Few small business owners will forget the way the COVID-19 pandemic upended everything about how they operate. Shutdowns and social distancing forced nearly every type of business to make dramatic changes. Many closed permanently. But those who survived enter a new era of opportunities.
This webinar focuses on innovation in the wake of crisis, with host Chris Denson in conversation with two business leaders:
These are highlights from the full recording, originally streamed on June 24, 2021.
Chris Denson, host: What were your company’s initial steps in the pandemic?
Joleen Workman, Principal: Our enterprise incident management plan ensured Principal could take care of employees and continue to serve customers in a mostly remote environment. As a business, we learned the value of ensuring we could immediately communicate with all our employees.
From a client perspective, the important thing was communication: How do we think about communicating to employees and rallying around our customers? As a business, how can you leverage your expertise to reach out and help your customers-;maybe in a completely different way-;when they need you most?
We listened to our business clients, understood what was top of mind for them, and created an online hub, “Navigating business now,” to help them easily reference valuable information.
Natasha Miller, Entire Productions: The shutdown meant my multimillion-dollar small business took a swan dive to zero. I had to make hard decisions. I had a lot of anxiety and a full-blown panic attack.
I had to furlough and lay off staff-;a feeling of failure when you have to let your team down. But as a business owner you have to remember a turnaround is possible and that you’ll be able to invest in talent again when you get beyond the immediate crisis. It’s also a good reminder to build up a year’s worth of operating expenses as emergency business savings.
Denson: ‘Pivot’ might be an overused term these days, but how did you reimagine business?
Workman: Our business clients rallied with creativity and innovation, and Principal did the same. We provided more digital ways to interact, such as videoconferencing, more apps, on-demand virtual education (reaching 10 times as many people as we did pre-pandemic).
Greater agility was a silver lining to the crisis. It can be scary to push the envelope with urgent decisions that may not be perfect but move you step by step in the right direction. I think it makes you and your business better.
Miller: I started referring to it as my ‘pirouette.’ I’d been operating 777 paperless events annually with two employees in operations. We were already online.
Two young employees drove the growth of our virtual events. One of the women grew from production coordinator to communications specialist as we worked to stay top of mind with clients, book virtual events, and promote our marketing division. You need to have faith in your employees and let them help lead innovation. These young women are leaders in the industry now. They’re leaders in my company.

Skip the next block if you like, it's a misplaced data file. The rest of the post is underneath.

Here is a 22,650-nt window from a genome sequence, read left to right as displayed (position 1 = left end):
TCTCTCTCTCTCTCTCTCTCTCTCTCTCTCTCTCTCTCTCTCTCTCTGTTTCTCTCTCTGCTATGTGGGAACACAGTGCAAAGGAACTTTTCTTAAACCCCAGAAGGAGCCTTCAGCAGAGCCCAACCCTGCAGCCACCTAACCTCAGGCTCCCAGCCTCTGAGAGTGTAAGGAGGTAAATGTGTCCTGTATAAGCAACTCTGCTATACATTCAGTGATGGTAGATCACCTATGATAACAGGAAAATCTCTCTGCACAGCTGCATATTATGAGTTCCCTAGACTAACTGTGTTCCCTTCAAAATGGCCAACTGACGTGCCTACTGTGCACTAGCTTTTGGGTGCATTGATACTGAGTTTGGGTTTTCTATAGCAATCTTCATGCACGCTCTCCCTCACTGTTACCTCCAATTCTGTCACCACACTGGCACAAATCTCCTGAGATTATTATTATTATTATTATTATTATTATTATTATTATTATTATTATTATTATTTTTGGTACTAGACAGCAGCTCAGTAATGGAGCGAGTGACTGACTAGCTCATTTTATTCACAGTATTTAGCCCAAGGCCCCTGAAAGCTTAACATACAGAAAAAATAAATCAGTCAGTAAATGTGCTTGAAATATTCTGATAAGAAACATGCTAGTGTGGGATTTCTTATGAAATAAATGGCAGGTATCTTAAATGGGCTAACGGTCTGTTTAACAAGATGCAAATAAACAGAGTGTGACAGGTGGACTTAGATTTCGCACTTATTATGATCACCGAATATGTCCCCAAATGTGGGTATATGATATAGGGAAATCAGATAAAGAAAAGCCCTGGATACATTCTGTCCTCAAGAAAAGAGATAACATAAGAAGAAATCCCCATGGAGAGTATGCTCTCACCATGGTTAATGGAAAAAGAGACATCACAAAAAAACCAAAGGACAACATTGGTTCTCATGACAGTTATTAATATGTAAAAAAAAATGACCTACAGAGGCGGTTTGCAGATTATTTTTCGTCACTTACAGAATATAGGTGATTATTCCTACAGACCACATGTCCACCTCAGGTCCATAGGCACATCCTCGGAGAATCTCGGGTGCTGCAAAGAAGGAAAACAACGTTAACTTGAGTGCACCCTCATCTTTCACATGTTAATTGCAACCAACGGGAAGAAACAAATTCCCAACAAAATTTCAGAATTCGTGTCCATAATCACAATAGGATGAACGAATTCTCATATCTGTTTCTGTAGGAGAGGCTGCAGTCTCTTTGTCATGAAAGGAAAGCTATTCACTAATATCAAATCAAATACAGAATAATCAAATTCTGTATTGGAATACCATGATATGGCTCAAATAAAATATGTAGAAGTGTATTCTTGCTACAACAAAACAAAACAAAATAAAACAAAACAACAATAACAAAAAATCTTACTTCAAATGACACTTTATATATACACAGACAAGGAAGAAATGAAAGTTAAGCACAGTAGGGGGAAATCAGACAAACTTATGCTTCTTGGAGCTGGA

Denson: How did you help business clients navigate relief options?
Workman: We started by putting our customers at the center. We built the “Navigating business now” resource guide and provided a dashboard for business leaders to see if their employees were taking loans or hardship withdrawals from retirement savings. Every business can focus on giving their customers even better access to information and services at a critical time.
Miller: We helped inform the more than 3,000 vendors on our list which relief programs they might qualify for. It helps to remember your customers are people. In our case, the artists and entertainers we serve are incredibly intelligent, but navigating business relief may not be their core competency or what they have time for in the middle of a pandemic. We could help.
Denson: In your view, which long-term business solutions might endure?
Workman: Mobile use skyrocketed during the pandemic, so we offered more online and mobile tools, content, and support.
We’ve always had a holistic financial wellness solution, but we quickly pivoted to the relevant information that individuals wanted. A business doesn’t necessarily need to wait for a crisis to invest heavily in the future if they’re getting clear signals for which digital tools or other resources their customers increasingly need.
Denson: What’s one thing you never want to go back to, and one thing you can’t wait to get back to?
Miller: In the never-go-back category, I’d put spending $65,000 annually on office rent.
But I can’t wait to pick and choose which events to attend in person.
Workman: I never want to go back to dial-in meetings without video. Can’t wait to travel to meet clients in person.
- Visit “Navigating business now,” the Principal hub to help businesses thrive in the new environment. It includes resources for federal relief, employee care, and tips to help move every business forward.
Entire Productions and Inc./Fast Co. are not affiliates of any company of the Principal Financial Group®.
The subject matter in this communication is educational only and provided with the understanding that Principal® and its employees are not rendering legal, accounting, investment or tax advice. You should consult with appropriate counsel, financial professionals, and other advisors on all matters pertaining to legal, tax, investment or accounting obligations and requirements.
Insurance products and plan administrative services provided through Principal Life Insurance Co., a member of the Principal Financial Group®, Des Moines, IA 50392.